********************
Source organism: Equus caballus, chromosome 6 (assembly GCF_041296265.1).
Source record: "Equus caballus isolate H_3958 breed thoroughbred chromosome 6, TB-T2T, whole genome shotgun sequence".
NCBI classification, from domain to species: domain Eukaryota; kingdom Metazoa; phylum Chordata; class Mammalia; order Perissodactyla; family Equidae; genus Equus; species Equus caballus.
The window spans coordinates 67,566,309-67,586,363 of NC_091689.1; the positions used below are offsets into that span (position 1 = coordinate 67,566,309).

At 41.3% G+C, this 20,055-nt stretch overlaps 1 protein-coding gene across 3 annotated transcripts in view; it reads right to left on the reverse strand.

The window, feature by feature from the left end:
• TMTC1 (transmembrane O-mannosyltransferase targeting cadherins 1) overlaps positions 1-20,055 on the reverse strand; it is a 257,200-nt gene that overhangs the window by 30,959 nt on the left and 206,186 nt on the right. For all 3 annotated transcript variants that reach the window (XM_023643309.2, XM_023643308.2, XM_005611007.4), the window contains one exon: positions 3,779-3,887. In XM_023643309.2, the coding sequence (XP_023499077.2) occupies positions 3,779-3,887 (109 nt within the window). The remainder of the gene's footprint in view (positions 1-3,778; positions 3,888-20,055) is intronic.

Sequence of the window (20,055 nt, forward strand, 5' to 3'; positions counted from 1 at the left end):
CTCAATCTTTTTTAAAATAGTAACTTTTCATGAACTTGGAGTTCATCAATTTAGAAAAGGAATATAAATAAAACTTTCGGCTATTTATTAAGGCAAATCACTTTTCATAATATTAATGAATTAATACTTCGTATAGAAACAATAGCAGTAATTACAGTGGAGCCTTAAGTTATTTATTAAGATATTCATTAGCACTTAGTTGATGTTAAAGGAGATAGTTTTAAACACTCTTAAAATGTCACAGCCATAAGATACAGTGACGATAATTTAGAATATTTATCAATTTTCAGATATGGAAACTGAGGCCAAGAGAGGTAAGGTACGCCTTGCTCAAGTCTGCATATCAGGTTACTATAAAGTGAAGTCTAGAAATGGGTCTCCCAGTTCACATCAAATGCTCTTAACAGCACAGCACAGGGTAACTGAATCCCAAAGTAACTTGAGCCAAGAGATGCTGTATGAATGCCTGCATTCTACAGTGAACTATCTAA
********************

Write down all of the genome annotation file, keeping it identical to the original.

Source organism: Equus caballus, chromosome 6 (assembly GCF_041296265.1).
Source record: "Equus caballus isolate H_3958 breed thoroughbred chromosome 6, TB-T2T, whole genome shotgun sequence".
NCBI classification, from domain to species: domain Eukaryota; kingdom Metazoa; phylum Chordata; class Mammalia; order Perissodactyla; family Equidae; genus Equus; species Equus caballus.
The window spans coordinates 67,566,309-67,586,363 of NC_091689.1; the positions used below are offsets into that span (position 1 = coordinate 67,566,309).

At 41.3% G+C, this 20,055-nt stretch overlaps 1 protein-coding gene across 3 annotated transcripts in view; it reads right to left on the reverse strand.

The window, feature by feature from the left end:
• TMTC1 (transmembrane O-mannosyltransferase targeting cadherins 1) overlaps positions 1-20,055 on the reverse strand; it is a 257,200-nt gene that overhangs the window by 30,959 nt on the left and 206,186 nt on the right. For all 3 annotated transcript variants that reach the window (XM_023643309.2, XM_023643308.2, XM_005611007.4), the window contains one exon: positions 3,779-3,887. In XM_023643309.2, the coding sequence (XP_023499077.2) occupies positions 3,779-3,887 (109 nt within the window). The remainder of the gene's footprint in view (positions 1-3,778; positions 3,888-20,055) is intronic.

Sequence of the window (20,055 nt, forward strand, 5' to 3'; positions counted from 1 at the left end):
CTCAATCTTTTTTAAAATAGTAACTTTTCATGAACTTGGAGTTCATCAATTTAGAAAAGGAATATAAATAAAACTTTCGGCTATTTATTAAGGCAAATCACTTTTCATAATATTAATGAATTAATACTTCGTATAGAAACAATAGCAGTAATTACAGTGGAGCCTTAAGTTATTTATTAAGATATTCATTAGCACTTAGTTGATGTTAAAGGAGATAGTTTTAAACACTCTTAAAATGTCACAGCCATAAGATACAGTGACGATAATTTAGAATATTTATCAATTTTCAGATATGGAAACTGAGGCCAAGAGAGGTAAGGTACGCCTTGCTCAAGTCTGCATATCAGGTTACTATAAAGTGAAGTCTAGAAATGGGTCTCCCAGTTCACATCAAATGCTCTTAACAGCACAGCACAGGGTAACTGAATCCCAAAGTAACTTGAGCCAAGAGATGCTGTATGAATGCCTGCATTCTACAGTGAACTATCTAA